[geo-discuss] quasi-public goods

Giles Lane giles at proboscis.org.uk
Mon Jul 25 17:02:13 UTC 2005

Dear All,

I met with Phil Watts (the head of pricing and licensing strategy in  
the OS' Corporate Office) last week and we spoke at length about both  
the Creative Commons-style license I proposed to them back in April  
and other aspects of GIS and public good. Phil acknowledged the gap  
in OS provision of data for the (as he put it) 'charity and voluntary  
sector' and I gave him a crash course in the legal concepts behind  
Creative Commons and reciprocity of trust in non-monetary exchanges.  
Apparently the OS is now moving (albeit slowly) towards addressing  
this gap and it seems we have an opportunity to engage the  
strategists in the corporate office (both Phil and Dave Lovell, the  
head of public affairs).

There seems to be a good understanding of the benefits this will  
bring. Clearly it supports the non-profit sector and also the OS --  
not only in terms of helping them understand more about what people  
need from GIS, but also in helping them deliver their public service  
remit. As part of our Social Tapestries work Proboscis will start a  
'double-bottom line' value-chain analysis later in the year looking  
at what each entity in a non profit use of free GIS data would bring  
and what benefit they would receive. We think there is scope to  
outline more than just benefit in kind, but demonstrable economic  
(read monetary) benefits as part of this.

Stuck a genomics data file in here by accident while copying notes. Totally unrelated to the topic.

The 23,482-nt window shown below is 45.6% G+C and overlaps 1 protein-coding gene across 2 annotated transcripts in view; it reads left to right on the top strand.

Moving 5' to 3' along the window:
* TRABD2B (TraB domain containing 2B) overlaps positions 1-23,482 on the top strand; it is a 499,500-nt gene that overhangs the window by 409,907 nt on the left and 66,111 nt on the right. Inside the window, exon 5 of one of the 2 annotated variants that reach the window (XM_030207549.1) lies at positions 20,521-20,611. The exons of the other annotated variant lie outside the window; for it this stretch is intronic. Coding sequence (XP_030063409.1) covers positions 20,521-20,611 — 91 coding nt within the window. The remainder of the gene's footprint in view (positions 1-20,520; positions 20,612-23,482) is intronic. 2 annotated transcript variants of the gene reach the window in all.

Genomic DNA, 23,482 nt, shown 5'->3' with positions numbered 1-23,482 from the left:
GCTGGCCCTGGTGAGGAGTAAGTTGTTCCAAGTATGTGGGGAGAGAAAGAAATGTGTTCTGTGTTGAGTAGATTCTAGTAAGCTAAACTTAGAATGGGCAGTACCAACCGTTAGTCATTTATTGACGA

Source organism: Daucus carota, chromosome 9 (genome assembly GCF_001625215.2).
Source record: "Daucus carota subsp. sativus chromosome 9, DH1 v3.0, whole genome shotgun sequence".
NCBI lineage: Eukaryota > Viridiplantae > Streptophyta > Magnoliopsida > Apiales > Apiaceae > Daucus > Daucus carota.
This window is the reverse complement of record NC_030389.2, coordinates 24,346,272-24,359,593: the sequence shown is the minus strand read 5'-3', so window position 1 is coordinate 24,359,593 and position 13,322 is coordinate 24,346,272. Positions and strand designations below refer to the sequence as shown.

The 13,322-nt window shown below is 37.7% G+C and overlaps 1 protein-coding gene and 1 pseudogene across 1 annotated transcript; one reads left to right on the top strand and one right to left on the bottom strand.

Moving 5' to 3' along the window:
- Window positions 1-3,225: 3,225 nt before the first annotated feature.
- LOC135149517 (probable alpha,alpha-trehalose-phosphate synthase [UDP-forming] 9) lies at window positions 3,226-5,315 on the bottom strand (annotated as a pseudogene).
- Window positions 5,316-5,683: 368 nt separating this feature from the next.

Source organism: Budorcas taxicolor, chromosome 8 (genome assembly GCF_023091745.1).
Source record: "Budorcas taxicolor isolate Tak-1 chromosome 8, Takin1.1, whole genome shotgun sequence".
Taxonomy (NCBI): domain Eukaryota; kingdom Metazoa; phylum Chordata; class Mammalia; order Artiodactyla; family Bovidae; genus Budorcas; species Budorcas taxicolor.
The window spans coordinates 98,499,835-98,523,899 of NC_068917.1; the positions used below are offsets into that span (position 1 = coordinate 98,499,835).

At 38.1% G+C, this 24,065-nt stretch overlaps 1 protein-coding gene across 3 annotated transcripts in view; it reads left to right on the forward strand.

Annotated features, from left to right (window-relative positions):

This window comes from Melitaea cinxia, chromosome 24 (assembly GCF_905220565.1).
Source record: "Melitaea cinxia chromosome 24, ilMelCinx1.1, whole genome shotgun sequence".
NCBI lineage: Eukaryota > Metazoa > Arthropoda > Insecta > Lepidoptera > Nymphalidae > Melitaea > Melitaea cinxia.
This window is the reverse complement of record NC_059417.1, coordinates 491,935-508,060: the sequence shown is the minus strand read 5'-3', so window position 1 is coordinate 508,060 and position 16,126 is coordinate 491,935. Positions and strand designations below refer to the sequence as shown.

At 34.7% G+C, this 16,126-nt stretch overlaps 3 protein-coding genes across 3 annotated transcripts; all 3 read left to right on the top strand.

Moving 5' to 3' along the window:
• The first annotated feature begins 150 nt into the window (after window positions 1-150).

A big concern that the OS has is that if they are providing data for  
*free* they should receive some benefit from its use. This might be  
from analysing how its is used and changing their data collection/ 
surveying to address a previously unknown need (see our proposals on  
public authoring and a 'public knowledge commons' in our recent Urban  
Tapestries reports) or simply in terms of enabling non-commercial  
uses that help them achieve their public service remit to reach  
everyone, not just a few market segments. I think Roger offered some  
interesting examples of this kind of 'reciprocity' back at the event  
in April and it would not be hard to create some scenarios exploring  
this. If we can link these back to the value chain analysis I think  
we would have a powerful argument for the OS making data available  
for free at some point in the near future.

Phil explained some more about OS licenses for the public sector  
which I (and most public sector people I know) was unaware of -- such  
as a Local Authority License similar to the Central Government  
license. What is particularly of interest here is that schools are  
included in the license and in theory have access to OS data (not  
just maps). In practice most don't have the IT staff to access and  
use the data, or the local authority doesn't have the capacity to  
deliver the data, or it operates an internal market and charges the  
school's budget for access. OS and BECTA are working on a scheme to  
make access available to all schools to get around this issue. I  
think there's some really big opportunities here for local mapping if  
hackers are prepared to develop software that schools can use (we're  
working on something like this with the Urban Tapestries software  
platform and this was of great significance). I'd like to see how  
this kind of licence for local authorities extends to organisations  
like Tenant Management groups on council-owned housing estates and  
other independent groups/communities whose remit is directly linked  
to local authorities (again we're working with a tenant management  
group on an estate in west London to help them plan their  
regeneration strategy using Urban Tapestries).

Phil also offered some interesting insights into the problems of  
government ownership and the lack of investment over the last 10-15